Magazine article Landscape & Irrigation

Take-All Patch

Magazine article Landscape & Irrigation

Take-All Patch

Article excerpt

What does it look like?

Take-all patch is caused by the root-infecting, soilborne fungus Gaeumannomyces graminis var. graminis, a serious disease that has the potential to destroy large amounts of turfgrass and has proven to be very difficult to control.

Symptoms of take-all patch are most prevalent in late spring, first appearing as small, water-soaked areas of turf. As the disease progresses, yellowing circular or irregular-shaped areas continue to spread up to two feet in diameter. Generally, these patches form a circular pattern as the fungus grows outward. Diseased plant roots become so brown, rotted and damaged that the stolons are easily removed from the ground.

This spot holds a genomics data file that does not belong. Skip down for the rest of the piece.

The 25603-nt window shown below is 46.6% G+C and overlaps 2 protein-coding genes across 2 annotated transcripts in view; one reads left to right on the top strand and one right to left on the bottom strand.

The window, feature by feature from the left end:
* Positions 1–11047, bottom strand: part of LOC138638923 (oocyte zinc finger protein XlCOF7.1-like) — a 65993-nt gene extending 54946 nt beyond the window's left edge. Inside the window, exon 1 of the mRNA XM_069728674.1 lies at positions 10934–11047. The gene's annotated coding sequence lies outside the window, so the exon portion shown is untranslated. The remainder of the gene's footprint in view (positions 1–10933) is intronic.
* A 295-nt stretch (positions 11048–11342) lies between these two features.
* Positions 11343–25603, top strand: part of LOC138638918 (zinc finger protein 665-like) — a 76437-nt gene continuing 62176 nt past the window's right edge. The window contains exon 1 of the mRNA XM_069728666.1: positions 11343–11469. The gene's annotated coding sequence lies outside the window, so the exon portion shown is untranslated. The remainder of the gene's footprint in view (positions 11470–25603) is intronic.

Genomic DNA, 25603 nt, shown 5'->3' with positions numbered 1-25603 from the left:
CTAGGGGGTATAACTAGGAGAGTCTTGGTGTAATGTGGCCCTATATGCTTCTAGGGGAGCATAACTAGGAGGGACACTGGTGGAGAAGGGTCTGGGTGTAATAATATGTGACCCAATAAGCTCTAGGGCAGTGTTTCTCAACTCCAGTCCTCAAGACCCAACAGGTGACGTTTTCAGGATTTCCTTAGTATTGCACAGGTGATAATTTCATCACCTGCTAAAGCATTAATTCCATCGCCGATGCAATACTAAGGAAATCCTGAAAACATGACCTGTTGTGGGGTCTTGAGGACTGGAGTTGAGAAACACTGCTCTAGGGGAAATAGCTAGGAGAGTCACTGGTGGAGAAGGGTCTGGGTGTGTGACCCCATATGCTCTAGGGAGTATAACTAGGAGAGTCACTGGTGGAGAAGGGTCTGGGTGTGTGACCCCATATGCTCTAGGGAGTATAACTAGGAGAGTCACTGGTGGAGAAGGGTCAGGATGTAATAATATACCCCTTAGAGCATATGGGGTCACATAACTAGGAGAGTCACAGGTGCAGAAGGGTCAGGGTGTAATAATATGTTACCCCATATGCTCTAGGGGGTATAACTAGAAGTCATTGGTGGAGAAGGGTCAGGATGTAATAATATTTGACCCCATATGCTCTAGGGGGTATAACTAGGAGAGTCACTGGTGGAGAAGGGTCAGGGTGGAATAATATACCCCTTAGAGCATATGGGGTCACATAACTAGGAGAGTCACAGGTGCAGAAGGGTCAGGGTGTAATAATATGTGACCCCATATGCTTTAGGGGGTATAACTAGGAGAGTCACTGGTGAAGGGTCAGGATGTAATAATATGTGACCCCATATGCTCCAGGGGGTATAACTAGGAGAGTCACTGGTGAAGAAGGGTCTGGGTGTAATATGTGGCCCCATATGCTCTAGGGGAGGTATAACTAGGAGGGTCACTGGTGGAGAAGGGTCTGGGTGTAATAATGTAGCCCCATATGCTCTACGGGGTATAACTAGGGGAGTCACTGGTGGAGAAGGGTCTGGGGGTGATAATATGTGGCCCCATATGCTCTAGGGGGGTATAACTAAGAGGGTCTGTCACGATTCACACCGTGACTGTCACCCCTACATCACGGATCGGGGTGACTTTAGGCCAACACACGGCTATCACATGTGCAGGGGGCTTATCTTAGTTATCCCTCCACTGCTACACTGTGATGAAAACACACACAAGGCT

Host material and range

Cool, moist conditions favor take-all patch infections. In the northern United States, bentgrass is highly susceptible, and, therefore, golf course putting greens and bentgrass fairways are most likely to suffer from the disease. Some bluegrasses and rescues may become injured, however these turf species most often survive as they do not typically sustain serious infection. In the South, take-all patch infects St. Augustinegrass and in some cases can also damage Bermudagrass. During the summer months, when turf is particularly stressed and weak, infected turf will continue to decline.


Current threat

If left uncontrolled, take-all patch has the potential to destroy large amounts of turfgrass. Regrowth in infected areas is extremely slow and often unsuccessful, as the new growth quickly becomes re-infected. …

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